Be notified of site updates. Sign-up for the Newsletter
sent out twice weekly.
Enter E-Mail Address Below:
Score: 7.0 / 10
I think campaign missions in this kind of
game is always a horrible fit. A tutorial
section is always appreciated since game
manuals are getting thinner and thinner (if they're included at all) but
a objective-filled campaign has always struck a discordant note. A
management sim along the lines of SimCity only need a sandbox and a
"Go!" button and that's where I had the most fun with Tropico 3.
Stepping into the guise of an island "Presidente" and assembling my own
version of what constitutes a benevolent dictatorship piece by piece and
edict by crazy edict. If
I have to send the military in to keep
things running more or less smoothly, so be it. After all, with an
economy to run and infrastructure to put in place and international
relations to deal with, I don't always have time to make people happy
(but I will help them behave). Maintaining control over everything is
great and the things that can be tweaked are many and deep, and it has
aspects I like about city sims, but there's
the problem of the system used to navigate all this.
It still boggles my mind that the Xbox 360 doesn't support mouse and
keyboard specifically for games like Tropico 3. Using the controller for
a game like this is like using a butter knife to perform thoracic
surgery. You get an approximation of the end result, but it's certainly
a lot messier. The controller makes everything feel inexact and most of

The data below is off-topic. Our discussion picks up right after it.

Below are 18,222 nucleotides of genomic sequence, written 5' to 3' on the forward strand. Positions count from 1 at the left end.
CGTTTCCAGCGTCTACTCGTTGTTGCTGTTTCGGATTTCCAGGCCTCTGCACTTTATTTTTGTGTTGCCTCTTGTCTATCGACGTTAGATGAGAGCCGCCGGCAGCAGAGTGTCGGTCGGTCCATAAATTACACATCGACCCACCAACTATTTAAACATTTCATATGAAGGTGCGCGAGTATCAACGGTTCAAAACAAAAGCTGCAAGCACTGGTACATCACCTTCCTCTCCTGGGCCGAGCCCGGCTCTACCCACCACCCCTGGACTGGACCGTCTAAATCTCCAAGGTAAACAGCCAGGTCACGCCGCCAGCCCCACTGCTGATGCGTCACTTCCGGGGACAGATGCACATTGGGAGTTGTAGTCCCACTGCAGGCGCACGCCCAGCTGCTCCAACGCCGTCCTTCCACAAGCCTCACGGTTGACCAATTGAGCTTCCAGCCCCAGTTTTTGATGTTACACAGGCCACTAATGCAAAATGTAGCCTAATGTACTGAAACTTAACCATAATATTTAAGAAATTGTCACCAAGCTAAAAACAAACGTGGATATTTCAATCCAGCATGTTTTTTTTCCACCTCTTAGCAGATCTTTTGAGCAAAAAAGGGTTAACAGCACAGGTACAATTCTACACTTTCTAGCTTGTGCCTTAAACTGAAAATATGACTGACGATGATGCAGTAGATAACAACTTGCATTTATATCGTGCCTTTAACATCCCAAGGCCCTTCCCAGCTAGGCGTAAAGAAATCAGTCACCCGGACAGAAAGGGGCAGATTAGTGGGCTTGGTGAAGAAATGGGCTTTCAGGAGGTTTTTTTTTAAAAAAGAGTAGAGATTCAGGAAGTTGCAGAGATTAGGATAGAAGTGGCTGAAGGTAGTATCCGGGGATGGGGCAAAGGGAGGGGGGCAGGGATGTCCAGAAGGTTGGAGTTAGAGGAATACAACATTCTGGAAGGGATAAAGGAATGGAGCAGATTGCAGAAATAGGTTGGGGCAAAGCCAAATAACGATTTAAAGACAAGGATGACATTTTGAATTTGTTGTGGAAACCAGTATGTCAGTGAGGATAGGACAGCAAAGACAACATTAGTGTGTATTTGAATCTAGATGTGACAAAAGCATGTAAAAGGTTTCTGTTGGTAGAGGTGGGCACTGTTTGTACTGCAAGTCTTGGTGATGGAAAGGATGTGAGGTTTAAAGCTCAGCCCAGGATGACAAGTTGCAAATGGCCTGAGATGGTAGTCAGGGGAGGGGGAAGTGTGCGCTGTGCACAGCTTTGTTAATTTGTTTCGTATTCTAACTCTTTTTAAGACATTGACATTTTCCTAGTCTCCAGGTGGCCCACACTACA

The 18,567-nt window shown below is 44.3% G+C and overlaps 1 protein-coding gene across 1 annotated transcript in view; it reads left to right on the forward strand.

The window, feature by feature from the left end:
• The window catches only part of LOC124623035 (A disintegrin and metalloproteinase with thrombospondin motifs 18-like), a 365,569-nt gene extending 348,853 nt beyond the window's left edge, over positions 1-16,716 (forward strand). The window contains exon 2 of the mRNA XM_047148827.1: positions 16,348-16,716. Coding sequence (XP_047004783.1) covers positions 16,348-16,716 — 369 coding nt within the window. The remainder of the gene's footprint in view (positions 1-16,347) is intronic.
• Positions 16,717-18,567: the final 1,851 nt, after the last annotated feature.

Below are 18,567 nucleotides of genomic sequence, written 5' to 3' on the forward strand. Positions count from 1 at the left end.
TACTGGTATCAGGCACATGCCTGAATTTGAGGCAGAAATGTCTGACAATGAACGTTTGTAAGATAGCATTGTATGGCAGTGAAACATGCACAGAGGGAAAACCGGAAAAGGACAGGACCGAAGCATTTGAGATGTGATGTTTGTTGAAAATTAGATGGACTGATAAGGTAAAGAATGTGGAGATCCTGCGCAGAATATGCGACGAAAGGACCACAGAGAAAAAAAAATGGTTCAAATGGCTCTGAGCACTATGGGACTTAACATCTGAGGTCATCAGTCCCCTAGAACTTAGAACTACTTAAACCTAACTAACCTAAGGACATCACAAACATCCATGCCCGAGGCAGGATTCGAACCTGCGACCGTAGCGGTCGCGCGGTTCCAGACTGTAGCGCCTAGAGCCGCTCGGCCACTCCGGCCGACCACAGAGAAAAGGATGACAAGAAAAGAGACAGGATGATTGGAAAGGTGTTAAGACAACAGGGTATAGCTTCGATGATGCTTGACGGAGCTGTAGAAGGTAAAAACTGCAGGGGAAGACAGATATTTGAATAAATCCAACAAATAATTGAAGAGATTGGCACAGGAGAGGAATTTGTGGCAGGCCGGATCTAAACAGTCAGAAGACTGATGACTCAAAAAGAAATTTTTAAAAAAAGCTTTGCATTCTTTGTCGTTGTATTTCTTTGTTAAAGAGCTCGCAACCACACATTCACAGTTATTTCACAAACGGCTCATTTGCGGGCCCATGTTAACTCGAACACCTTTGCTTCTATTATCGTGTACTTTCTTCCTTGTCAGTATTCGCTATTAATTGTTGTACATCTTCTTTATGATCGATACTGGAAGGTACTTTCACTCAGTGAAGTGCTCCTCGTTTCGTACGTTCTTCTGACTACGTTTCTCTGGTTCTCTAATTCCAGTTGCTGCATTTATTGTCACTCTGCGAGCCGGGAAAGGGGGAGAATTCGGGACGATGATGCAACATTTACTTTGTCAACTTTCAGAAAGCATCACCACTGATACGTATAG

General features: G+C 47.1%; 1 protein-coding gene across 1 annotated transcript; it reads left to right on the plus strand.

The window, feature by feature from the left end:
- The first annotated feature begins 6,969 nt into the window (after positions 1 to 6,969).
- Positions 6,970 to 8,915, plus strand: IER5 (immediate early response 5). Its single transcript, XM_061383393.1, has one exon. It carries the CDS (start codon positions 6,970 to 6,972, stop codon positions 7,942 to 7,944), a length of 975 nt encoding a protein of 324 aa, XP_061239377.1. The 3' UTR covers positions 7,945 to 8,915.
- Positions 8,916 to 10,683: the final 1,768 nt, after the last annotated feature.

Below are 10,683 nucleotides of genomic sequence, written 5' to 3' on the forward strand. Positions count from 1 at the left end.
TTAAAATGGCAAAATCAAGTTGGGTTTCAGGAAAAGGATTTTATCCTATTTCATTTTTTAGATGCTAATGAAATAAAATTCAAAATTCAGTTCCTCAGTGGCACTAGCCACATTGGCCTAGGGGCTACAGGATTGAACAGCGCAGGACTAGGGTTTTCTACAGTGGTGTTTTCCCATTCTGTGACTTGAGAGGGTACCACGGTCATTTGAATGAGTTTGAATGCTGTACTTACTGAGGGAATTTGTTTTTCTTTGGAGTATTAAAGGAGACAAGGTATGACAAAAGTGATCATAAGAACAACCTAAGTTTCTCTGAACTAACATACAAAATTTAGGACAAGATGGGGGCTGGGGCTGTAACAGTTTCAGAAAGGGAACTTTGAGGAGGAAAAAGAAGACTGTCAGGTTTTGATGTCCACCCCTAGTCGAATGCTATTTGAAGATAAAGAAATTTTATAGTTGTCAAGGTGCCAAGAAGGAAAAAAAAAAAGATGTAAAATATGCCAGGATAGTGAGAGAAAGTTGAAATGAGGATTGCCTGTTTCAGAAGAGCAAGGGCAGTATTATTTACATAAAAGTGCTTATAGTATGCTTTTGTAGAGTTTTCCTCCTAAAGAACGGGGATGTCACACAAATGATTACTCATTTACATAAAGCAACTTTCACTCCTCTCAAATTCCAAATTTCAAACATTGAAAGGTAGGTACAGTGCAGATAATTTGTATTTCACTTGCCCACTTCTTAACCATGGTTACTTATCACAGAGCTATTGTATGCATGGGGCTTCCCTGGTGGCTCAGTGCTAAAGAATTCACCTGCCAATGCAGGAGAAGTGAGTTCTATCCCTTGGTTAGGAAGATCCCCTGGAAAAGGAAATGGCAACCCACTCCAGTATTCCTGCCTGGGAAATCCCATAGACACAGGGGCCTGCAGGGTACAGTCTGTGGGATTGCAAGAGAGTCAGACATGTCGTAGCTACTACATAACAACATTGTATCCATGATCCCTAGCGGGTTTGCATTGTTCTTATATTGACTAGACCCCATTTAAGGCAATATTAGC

the menus feel clunky. There's just no way around this and because it's
a PC port it really doesn't feel like anything was toned down to fit
into the 360 version. Since you'll be dealing with both of these things
a lot, it had an effect on just how much fun I pulled out of the game.
Tropico 3 is a slower, "thinking" game so the clunkier aspects of the
control don't have a dramatic affect on how the game plays out -- in an
RTS setting, this same scenario would be disastrous -- but here it's
It's probably a good thing then that music is awesome. It's equal parts
soothing and fitting to the tropical island despot theme. Can't say
enough good things about the music.
This genre is notably absent from the console world. A number of
real-time strategy games have made in-roads in establishing this almost
PC-exclusive genre on consoles but until mouse and keyboard get the nod,
it has hit a wall. I'm just glad it has done so with a steel drum beat.